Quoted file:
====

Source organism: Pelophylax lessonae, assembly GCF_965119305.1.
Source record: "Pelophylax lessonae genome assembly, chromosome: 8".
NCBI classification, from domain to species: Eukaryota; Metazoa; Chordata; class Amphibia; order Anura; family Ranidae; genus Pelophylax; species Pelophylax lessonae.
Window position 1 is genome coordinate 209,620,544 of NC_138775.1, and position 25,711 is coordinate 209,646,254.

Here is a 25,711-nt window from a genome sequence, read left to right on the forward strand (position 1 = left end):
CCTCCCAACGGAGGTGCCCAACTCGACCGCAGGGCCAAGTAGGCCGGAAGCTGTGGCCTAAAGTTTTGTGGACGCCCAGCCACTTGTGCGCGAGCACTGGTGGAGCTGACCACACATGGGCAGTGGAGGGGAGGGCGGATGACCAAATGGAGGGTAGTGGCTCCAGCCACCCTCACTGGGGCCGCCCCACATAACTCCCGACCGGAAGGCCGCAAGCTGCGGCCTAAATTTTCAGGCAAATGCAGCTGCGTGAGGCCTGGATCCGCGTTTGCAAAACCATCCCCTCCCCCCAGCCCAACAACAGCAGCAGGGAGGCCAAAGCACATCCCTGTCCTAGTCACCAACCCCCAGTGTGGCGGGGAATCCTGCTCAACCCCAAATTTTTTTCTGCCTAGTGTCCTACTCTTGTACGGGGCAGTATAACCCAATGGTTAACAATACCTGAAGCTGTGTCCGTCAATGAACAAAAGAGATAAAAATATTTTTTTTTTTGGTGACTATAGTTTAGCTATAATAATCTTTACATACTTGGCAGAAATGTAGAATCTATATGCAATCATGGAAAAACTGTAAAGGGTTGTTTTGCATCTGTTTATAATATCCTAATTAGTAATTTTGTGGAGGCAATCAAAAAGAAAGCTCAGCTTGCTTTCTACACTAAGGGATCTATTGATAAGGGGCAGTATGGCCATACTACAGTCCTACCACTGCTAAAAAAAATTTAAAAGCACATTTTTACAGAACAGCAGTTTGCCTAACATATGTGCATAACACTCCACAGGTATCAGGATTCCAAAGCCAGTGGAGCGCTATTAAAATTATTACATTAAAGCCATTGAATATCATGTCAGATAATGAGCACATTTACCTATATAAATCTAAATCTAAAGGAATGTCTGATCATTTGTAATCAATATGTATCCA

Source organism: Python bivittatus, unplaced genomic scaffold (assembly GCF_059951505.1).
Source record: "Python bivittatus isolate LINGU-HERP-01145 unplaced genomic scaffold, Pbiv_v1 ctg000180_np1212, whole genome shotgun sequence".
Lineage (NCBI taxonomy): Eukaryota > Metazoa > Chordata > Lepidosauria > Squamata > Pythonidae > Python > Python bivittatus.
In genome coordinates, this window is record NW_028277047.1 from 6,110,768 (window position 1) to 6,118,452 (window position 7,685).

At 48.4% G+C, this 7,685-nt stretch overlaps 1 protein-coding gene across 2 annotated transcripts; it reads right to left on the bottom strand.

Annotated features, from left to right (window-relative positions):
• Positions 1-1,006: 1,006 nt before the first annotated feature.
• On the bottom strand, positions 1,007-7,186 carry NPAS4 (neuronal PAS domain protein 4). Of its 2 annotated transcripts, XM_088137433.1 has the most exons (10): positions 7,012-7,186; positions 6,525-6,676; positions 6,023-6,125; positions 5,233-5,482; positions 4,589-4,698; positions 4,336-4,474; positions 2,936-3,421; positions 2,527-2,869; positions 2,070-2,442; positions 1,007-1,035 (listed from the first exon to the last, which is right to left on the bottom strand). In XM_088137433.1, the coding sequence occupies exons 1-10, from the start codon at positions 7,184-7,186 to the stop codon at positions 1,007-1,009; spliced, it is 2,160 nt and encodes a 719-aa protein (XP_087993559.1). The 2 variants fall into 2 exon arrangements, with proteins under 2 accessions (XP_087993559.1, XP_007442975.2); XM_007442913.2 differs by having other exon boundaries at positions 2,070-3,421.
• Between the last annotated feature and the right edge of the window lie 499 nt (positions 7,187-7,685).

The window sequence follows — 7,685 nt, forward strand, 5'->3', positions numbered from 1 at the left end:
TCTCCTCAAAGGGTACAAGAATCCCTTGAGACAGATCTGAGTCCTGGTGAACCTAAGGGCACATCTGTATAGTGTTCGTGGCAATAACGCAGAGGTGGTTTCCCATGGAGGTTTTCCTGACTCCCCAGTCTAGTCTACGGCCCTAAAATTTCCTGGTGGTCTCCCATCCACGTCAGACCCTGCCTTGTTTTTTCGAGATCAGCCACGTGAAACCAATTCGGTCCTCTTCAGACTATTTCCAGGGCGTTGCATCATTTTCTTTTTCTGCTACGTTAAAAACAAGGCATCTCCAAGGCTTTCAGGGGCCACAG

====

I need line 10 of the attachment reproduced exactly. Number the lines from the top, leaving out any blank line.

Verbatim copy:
In genome coordinates, this window is record NW_028277047.1 from 6,110,768 (window position 1) to 6,118,452 (window position 7,685).